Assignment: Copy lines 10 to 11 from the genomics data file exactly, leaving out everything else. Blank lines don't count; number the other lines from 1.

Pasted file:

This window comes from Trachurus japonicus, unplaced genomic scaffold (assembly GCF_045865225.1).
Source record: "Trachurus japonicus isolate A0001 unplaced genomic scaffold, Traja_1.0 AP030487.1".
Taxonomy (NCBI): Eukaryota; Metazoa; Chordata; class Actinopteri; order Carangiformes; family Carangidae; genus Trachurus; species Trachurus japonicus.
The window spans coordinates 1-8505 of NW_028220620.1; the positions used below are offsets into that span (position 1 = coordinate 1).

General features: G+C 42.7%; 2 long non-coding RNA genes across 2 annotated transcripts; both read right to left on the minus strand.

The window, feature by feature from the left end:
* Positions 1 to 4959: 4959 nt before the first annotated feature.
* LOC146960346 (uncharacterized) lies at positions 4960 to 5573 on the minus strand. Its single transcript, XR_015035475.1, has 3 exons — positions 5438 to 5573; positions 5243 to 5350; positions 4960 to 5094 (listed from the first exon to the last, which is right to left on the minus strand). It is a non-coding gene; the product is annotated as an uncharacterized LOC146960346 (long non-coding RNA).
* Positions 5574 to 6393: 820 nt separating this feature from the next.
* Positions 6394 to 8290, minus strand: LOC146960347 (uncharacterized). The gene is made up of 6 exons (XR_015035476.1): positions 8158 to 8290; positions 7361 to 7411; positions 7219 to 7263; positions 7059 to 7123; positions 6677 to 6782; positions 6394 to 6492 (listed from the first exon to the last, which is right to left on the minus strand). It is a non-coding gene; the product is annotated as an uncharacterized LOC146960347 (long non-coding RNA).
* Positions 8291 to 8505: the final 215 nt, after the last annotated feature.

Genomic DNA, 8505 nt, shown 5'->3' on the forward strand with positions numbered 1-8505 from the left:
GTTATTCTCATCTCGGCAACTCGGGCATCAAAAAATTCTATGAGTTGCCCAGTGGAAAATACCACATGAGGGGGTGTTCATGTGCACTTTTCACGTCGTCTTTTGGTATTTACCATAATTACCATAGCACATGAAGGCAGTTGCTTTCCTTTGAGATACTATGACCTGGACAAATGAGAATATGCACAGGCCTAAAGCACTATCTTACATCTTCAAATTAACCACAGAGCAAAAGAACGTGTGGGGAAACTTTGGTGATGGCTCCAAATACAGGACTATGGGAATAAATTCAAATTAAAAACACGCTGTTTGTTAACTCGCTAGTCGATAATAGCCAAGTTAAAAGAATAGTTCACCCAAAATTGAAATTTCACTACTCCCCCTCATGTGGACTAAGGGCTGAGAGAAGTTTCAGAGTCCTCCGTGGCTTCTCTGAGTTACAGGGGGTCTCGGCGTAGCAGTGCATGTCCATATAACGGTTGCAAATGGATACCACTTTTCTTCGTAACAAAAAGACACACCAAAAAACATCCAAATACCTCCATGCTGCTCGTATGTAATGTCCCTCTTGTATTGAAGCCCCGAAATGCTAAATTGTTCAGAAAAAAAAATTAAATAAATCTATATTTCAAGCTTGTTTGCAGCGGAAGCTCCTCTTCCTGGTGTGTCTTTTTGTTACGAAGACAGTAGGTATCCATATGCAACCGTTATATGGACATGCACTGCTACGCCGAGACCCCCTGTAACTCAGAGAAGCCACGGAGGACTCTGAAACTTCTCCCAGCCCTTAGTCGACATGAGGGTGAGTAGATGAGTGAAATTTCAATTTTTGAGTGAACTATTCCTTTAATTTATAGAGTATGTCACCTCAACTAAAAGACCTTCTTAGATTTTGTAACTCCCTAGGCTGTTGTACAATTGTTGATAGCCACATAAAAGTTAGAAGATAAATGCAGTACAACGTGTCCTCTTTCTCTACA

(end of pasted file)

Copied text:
* Positions 6394 to 8290, minus strand: LOC146960347 (uncharacterized). The gene is made up of 6 exons (XR_015035476.1): positions 8158 to 8290; positions 7361 to 7411; positions 7219 to 7263; positions 7059 to 7123; positions 6677 to 6782; positions 6394 to 6492 (listed from the first exon to the last, which is right to left on the minus strand). It is a non-coding gene; the product is annotated as an uncharacterized LOC146960347 (long non-coding RNA).
* Positions 8291 to 8505: the final 215 nt, after the last annotated feature.